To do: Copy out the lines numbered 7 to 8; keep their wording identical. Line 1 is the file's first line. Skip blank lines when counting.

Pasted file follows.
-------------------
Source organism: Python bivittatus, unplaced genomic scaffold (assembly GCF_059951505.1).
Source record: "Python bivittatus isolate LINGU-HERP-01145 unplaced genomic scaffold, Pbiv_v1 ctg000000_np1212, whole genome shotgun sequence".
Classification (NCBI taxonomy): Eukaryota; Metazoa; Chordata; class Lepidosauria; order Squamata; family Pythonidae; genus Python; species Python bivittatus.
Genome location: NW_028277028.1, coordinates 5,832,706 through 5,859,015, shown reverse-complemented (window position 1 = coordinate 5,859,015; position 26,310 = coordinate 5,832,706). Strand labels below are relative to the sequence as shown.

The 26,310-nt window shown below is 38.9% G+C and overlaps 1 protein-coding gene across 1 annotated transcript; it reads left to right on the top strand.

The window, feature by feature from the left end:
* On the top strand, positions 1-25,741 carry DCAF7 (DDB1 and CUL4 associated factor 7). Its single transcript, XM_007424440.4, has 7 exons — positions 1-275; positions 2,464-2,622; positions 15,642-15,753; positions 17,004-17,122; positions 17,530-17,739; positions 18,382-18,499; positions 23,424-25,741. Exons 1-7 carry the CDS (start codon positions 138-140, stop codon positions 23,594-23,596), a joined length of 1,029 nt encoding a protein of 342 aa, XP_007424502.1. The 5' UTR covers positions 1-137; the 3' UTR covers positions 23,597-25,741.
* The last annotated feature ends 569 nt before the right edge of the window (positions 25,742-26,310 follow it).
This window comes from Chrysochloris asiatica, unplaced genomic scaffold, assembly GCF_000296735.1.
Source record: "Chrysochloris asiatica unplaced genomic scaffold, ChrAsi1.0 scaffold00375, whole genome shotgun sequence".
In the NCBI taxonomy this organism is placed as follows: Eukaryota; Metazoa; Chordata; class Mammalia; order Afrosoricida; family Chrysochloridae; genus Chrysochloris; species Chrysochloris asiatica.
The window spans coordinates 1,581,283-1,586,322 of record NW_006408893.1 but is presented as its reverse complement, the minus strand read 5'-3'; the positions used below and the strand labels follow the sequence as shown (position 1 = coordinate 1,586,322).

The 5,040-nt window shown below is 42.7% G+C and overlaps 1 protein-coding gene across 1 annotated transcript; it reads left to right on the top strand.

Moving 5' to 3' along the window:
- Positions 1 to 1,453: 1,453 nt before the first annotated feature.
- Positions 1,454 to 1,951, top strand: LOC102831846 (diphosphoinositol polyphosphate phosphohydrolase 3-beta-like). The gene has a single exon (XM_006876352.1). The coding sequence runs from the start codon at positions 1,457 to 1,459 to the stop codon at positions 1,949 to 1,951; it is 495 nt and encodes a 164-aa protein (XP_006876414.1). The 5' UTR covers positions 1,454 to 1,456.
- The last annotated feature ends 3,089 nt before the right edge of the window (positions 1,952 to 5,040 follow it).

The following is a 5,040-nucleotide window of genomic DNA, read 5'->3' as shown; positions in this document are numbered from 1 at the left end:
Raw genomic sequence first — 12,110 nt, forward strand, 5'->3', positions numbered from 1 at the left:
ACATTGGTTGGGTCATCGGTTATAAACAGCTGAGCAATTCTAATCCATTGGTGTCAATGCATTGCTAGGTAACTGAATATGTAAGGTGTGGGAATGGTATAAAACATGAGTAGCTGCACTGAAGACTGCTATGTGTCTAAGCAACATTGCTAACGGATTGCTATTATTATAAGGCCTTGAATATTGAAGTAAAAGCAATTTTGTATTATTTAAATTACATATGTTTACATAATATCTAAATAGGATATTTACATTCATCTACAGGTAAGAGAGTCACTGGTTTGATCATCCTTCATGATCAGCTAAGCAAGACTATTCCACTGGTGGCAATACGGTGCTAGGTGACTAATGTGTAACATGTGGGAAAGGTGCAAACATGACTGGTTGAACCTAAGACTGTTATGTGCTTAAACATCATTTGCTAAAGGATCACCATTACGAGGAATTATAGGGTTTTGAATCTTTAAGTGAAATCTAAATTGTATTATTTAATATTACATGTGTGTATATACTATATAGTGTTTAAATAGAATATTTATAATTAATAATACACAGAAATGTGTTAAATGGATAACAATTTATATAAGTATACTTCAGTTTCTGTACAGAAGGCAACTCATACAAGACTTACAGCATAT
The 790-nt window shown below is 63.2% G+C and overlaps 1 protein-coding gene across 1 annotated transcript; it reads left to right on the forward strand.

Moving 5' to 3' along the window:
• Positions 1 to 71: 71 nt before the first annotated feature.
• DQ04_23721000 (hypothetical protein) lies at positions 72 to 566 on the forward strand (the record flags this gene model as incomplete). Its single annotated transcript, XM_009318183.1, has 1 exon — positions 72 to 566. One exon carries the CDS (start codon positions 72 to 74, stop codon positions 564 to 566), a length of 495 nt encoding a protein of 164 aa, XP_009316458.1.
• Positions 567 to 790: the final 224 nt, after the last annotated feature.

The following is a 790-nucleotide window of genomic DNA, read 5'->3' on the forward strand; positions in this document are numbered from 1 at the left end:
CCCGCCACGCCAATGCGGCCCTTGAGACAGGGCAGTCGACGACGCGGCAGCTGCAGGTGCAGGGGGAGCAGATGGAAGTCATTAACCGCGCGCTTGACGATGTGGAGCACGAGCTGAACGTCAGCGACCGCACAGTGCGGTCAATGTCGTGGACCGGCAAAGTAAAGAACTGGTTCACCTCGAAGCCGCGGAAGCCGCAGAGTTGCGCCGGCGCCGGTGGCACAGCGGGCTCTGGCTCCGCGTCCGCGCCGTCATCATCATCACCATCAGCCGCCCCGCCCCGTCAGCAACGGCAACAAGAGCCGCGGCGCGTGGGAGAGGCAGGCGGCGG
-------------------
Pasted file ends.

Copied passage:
* On the top strand, positions 1-25,741 carry DCAF7 (DDB1 and CUL4 associated factor 7). Its single transcript, XM_007424440.4, has 7 exons — positions 1-275; positions 2,464-2,622; positions 15,642-15,753; positions 17,004-17,122; positions 17,530-17,739; positions 18,382-18,499; positions 23,424-25,741. Exons 1-7 carry the CDS (start codon positions 138-140, stop codon positions 23,594-23,596), a joined length of 1,029 nt encoding a protein of 342 aa, XP_007424502.1. The 5' UTR covers positions 1-137; the 3' UTR covers positions 23,597-25,741.
* The last annotated feature ends 569 nt before the right edge of the window (positions 25,742-26,310 follow it).